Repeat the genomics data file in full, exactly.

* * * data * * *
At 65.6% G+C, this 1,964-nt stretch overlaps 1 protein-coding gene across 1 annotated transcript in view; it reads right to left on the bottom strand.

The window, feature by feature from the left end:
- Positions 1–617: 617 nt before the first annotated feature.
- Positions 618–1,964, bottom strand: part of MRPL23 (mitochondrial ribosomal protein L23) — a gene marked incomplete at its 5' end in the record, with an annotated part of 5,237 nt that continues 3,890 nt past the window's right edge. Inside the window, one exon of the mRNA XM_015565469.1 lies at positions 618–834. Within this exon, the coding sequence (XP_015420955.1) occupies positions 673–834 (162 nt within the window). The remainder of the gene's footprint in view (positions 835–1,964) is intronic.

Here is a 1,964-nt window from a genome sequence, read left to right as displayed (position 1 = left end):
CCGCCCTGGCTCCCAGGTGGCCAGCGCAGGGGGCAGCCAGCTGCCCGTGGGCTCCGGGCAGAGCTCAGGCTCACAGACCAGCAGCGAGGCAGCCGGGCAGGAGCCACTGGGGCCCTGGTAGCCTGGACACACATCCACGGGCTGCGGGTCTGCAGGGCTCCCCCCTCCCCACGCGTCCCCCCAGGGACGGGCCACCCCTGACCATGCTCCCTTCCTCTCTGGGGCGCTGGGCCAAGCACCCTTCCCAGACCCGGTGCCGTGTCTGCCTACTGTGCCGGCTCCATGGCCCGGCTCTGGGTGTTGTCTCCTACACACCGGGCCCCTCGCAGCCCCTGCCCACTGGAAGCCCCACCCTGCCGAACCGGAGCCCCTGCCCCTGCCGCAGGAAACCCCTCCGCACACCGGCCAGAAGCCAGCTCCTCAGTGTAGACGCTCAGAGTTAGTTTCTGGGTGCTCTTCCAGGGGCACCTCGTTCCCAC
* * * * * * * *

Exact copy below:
At 65.6% G+C, this 1,964-nt stretch overlaps 1 protein-coding gene across 1 annotated transcript in view; it reads right to left on the bottom strand.

The window, feature by feature from the left end:
- Positions 1–617: 617 nt before the first annotated feature.
- Positions 618–1,964, bottom strand: part of MRPL23 (mitochondrial ribosomal protein L23) — a gene marked incomplete at its 5' end in the record, with an annotated part of 5,237 nt that continues 3,890 nt past the window's right edge. Inside the window, one exon of the mRNA XM_015565469.1 lies at positions 618–834. Within this exon, the coding sequence (XP_015420955.1) occupies positions 673–834 (162 nt within the window). The remainder of the gene's footprint in view (positions 835–1,964) is intronic.

Here is a 1,964-nt window from a genome sequence, read left to right as displayed (position 1 = left end):
CCGCCCTGGCTCCCAGGTGGCCAGCGCAGGGGGCAGCCAGCTGCCCGTGGGCTCCGGGCAGAGCTCAGGCTCACAGACCAGCAGCGAGGCAGCCGGGCAGGAGCCACTGGGGCCCTGGTAGCCTGGACACACATCCACGGGCTGCGGGTCTGCAGGGCTCCCCCCTCCCCACGCGTCCCCCCAGGGACGGGCCACCCCTGACCATGCTCCCTTCCTCTCTGGGGCGCTGGGCCAAGCACCCTTCCCAGACCCGGTGCCGTGTCTGCCTACTGTGCCGGCTCCATGGCCCGGCTCTGGGTGTTGTCTCCTACACACCGGGCCCCTCGCAGCCCCTGCCCACTGGAAGCCCCACCCTGCCGAACCGGAGCCCCTGCCCCTGCCGCAGGAAACCCCTCCGCACACCGGCCAGAAGCCAGCTCCTCAGTGTAGACGCTCAGAGTTAGTTTCTGGGTGCTCTTCCAGGGGCACCTCGTTCCCAC